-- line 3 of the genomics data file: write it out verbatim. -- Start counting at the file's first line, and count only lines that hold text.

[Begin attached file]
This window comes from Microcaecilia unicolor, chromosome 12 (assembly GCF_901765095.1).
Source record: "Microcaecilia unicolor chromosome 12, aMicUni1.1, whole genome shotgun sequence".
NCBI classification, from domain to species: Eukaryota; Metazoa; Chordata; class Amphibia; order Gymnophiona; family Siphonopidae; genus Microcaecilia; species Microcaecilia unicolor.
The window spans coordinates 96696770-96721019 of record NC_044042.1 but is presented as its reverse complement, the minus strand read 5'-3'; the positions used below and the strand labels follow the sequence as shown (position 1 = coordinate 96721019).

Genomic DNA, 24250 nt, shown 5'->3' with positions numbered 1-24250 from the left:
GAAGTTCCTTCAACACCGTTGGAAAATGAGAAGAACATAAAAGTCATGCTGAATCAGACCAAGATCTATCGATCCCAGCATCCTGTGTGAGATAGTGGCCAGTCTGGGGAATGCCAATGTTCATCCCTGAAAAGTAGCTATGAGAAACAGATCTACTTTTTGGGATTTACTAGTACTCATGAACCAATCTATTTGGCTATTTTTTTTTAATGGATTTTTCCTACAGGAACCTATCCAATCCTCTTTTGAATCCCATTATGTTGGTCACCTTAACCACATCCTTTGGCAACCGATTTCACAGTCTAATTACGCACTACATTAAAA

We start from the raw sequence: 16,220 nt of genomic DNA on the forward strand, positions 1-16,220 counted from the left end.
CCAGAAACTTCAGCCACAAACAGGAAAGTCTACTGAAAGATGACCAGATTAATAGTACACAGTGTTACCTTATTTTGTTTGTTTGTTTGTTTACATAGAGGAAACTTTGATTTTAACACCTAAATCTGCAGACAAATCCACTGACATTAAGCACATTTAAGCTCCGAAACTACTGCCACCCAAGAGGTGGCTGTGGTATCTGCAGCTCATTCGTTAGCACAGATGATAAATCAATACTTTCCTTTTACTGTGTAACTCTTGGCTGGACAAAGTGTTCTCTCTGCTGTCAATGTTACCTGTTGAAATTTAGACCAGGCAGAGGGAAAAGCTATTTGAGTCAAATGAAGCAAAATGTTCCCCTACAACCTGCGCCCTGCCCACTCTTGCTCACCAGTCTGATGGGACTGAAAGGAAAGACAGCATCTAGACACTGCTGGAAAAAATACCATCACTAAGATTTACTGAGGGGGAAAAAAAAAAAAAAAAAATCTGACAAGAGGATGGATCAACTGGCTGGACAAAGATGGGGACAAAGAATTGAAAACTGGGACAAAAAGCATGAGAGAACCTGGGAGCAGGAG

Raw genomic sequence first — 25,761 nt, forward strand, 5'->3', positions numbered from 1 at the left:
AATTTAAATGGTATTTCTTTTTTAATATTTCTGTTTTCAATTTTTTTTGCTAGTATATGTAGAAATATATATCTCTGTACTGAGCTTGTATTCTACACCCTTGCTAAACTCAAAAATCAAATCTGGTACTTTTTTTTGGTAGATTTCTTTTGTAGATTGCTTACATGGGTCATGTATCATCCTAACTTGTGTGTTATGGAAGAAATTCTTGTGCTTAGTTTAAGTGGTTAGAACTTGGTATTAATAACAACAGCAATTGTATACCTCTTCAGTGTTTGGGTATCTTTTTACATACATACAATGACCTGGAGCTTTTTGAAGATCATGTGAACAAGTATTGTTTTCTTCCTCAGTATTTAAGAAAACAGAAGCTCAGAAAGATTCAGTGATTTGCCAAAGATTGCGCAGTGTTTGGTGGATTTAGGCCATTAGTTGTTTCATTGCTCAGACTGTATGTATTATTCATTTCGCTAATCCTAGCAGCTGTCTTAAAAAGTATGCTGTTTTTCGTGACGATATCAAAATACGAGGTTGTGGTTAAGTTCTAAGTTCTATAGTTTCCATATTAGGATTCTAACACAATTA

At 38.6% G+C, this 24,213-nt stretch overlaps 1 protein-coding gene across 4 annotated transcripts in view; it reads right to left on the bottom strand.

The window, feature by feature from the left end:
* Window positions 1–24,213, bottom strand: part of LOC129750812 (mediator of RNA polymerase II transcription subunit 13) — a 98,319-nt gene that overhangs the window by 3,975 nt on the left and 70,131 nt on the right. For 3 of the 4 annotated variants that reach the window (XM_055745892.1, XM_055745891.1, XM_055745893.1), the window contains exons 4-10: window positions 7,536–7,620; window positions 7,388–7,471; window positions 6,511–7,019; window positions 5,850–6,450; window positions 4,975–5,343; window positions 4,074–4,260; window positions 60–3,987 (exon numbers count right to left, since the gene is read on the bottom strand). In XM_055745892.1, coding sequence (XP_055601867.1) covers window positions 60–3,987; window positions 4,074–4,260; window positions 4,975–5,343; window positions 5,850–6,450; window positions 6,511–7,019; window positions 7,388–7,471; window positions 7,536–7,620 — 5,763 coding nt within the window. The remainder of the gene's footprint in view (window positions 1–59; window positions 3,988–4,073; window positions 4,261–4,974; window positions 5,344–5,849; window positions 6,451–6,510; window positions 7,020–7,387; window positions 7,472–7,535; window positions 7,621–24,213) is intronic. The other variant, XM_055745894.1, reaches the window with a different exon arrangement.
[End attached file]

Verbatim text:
NCBI classification, from domain to species: Eukaryota; Metazoa; Chordata; class Amphibia; order Gymnophiona; family Siphonopidae; genus Microcaecilia; species Microcaecilia unicolor.